Readout of the luminescence signal
After incubation for 24 hours, the volume of the cell culture medium was reduced to 80 μL to increase luciferase concentration after lysis, and the cells were detached from the plate bottom by shaking. Subsequently, 2 × 20 μL of the lysed cell extract from each well of four 96-well cell culture plates was immediately added to two separate 384-well plates (AlphaPlates light gray, Perkin Elmer). Importantly, the plates were dark-adapted for 10 minutes before reading to reduce plate luminescent background. To each well of the first plate, we added 10 μL of One-Glo solution (Promega) containing a lysis buffer and the substrate for Firefly luciferase. The plate was transferred to the microplate reader and left for 10 minutes before measuring Firefly luminescence. The procedure was repeated with the second plate using the Renilla-Glo solution (Promega) to measure Renilla luminescence (for discussion, see below).
For gene reporter assays, cell transfection is typically performed transiently, i.e. without integrating the plasmid DNA into the host genome. A preferred method is chemical transfection, where reagents package the DNA plasmid in liposomes, allowing them to pass through the cell membrane. This easy-to-use method can produce high transfection efficiency, low cell toxicity, and reproducible results. High transfection efficiency is important for providing a high signal and good well-to-well reproducibility, thereby helping to minimize experimental variability. Although normalization with the control reporter significantly reduces variability, a homogeneous transfection over the plate further improves data quality and avoids creating outlier wells (e.g. wells in which the control signal is too low).
The main difficulties in automating the transfection procedure are the need for strict control of cell culture conditions (splitting, use of serum-free medium, monitoring of cell proliferation/apoptosis), and the hydrophobic, viscous nature of the transfection reagent. Because of its low stability in aqueous environments and its adsorption to plastic containers and pipette tips, the transfection reagent had to be pipetted without dilution and at low volumes (2.3 μL). We used the Span-8 pipettors with P50 pipetting tips for this step. In order to limit adsorption, the lipophilic reagent was transferred into individual borosilicate glass tubes in 96-well plate storage format (Figure 1B). Eight tubes were used in parallel to optimize pipetting time and limit adsorption onto the tip surface. This procedure led to high transfection efficiency (50-60%), with well-to-well variability below 20% in a 96-well cell culture plate format (Figure 1C).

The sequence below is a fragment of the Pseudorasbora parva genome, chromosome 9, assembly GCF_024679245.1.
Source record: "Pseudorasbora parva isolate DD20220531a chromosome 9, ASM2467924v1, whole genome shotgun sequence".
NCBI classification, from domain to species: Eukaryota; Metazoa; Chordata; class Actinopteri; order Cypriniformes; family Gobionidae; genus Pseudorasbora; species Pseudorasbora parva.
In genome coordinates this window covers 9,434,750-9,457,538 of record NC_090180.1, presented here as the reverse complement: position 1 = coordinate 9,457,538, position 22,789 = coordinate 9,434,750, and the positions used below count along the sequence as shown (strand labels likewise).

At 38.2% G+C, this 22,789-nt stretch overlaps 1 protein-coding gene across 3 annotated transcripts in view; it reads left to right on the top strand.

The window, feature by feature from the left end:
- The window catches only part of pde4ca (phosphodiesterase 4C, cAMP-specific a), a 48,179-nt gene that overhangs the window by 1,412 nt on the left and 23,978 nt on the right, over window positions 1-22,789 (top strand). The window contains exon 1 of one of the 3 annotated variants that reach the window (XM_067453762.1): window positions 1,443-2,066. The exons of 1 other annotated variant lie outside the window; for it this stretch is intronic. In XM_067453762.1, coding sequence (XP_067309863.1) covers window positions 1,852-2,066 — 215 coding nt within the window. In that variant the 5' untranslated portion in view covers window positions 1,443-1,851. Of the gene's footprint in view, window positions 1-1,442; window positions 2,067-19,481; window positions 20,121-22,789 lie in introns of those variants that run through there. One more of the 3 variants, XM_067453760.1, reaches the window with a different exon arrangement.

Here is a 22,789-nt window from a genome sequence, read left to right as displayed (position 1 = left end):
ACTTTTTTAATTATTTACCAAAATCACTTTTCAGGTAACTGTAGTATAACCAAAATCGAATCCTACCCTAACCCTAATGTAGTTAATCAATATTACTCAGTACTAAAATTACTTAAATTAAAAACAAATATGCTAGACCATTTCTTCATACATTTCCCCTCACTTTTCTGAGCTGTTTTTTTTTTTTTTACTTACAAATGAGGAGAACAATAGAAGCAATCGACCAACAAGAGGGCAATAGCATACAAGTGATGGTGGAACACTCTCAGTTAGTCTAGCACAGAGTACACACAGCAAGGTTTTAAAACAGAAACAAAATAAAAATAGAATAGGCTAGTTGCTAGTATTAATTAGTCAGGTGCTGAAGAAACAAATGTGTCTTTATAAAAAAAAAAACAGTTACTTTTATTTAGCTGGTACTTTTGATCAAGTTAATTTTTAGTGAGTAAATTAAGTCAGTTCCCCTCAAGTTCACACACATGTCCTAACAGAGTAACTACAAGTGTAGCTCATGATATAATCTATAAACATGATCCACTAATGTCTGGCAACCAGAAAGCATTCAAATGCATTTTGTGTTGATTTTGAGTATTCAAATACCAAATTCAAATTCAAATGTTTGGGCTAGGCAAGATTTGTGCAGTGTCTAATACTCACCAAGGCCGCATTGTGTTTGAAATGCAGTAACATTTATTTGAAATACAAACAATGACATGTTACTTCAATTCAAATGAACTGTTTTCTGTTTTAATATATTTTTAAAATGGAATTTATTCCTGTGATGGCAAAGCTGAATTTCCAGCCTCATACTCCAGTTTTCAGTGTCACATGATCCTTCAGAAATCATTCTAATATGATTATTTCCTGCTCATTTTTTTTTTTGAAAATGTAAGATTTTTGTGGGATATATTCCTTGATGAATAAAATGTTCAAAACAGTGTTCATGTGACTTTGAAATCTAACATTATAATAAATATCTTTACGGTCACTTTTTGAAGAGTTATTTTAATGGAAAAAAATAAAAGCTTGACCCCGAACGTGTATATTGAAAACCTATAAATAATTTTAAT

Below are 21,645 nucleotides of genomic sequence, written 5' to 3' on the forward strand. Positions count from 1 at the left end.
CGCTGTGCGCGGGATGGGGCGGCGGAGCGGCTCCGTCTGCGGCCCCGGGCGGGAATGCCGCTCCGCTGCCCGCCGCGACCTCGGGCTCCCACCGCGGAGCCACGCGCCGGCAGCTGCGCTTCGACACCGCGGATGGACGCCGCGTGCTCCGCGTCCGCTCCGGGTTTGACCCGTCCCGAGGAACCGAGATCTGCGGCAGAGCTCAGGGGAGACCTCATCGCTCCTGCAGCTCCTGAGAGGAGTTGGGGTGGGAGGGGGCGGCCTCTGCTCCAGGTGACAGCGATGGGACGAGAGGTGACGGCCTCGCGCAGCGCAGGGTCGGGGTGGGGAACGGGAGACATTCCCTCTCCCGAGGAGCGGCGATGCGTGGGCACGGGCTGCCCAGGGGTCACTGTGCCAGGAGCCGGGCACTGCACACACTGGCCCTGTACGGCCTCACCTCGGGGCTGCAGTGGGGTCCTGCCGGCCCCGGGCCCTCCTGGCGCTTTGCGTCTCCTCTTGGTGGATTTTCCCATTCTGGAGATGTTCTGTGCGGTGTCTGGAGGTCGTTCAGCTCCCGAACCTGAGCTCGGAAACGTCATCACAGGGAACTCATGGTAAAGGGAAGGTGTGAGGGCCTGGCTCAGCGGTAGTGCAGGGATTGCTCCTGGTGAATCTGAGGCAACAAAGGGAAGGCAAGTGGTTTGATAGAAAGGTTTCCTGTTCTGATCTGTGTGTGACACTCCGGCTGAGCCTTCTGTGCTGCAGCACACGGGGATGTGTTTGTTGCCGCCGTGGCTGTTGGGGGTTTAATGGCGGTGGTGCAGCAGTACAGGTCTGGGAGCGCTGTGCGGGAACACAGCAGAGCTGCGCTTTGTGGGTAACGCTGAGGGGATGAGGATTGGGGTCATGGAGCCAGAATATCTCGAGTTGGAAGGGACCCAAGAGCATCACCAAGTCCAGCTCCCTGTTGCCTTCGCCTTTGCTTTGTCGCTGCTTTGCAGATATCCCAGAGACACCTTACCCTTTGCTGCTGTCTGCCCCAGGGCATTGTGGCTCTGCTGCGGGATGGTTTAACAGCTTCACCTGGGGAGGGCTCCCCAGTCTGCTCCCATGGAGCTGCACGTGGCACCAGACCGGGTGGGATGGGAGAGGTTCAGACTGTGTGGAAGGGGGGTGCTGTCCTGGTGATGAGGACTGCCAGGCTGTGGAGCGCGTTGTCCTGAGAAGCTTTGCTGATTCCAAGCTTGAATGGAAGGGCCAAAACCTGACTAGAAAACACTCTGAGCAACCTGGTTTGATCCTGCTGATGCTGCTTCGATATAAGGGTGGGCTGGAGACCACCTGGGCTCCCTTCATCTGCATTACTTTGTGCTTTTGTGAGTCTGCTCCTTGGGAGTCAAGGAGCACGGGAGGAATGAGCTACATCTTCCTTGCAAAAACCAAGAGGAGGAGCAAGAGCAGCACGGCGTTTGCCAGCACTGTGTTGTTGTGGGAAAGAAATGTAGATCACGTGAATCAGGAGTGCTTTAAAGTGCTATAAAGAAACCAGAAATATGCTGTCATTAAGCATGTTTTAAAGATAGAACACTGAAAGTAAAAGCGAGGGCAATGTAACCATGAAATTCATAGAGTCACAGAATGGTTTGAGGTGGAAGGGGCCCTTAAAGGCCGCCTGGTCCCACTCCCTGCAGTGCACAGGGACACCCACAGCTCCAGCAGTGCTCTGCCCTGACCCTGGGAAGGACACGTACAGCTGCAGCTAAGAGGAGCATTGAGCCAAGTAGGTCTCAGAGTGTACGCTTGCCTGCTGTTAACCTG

Figure 1. Robotic system and automated transfection. A) One of the two Biomek NXP workstations with a Span-8 pipettor, an orbital shaker and a microplate reader. B) The borosilicate glass tubes used to contain the lipophilic transfection reagent. C) Confocal tiled images of 15 individual wells of a 96-wellplate containing S2 cells transfected with a GFP expression vector. The transfection efficiency was 50-60% and the well-to-well variability below 20%.
Automated DLR Assay
To save time and reduce the required volume of the substrate reagents of the luciferase enzymes, it was highly desirable to perform the DLR assay in a 384-well plate format. While transfer of the cell culture and transfection protocol from 96-well to 384-well plates was not feasible, we managed to obtain similar performance for the DLR assay in the two different plate formats. We therefore proceeded by transferring our samples from 96-well to 384-well plates for the luciferase readout (Figure 2A). This enabled us to reduce the time required by the DLR assay, and to reduce the volume of substrate reagent by a factor of 6.
During the optimization process, we tested different plates, vector systems, luciferases and control promoters in order to optimize the signal-to-noise ratio (SNR). It turned out that the quality of the 384-well plates used for the readout is essential for maximizing the SNR and minimizing crosstalk of luminescent light between adjacent wells. We found that dark-adapted light gray plates gave the best results, with a crosstalk < 0.05%.
Another critical parameter is the delivery method for the two luciferase substrate reagents. We originally tested a widely used DLR kit (Dual-Glo, Promega), which provides the substrate for Firefly luciferase (driven by the test promoter), followed by the Renilla luciferase (driven by the control promoter). With this kit, the substrate for Firefly is added first, and the corresponding luminescence signal is measured. The reaction is then quenched, and the Renilla luciferase reaction initiated simultaneously by adding a second reagent to the same sample. However, we discovered two different problems when using this approach: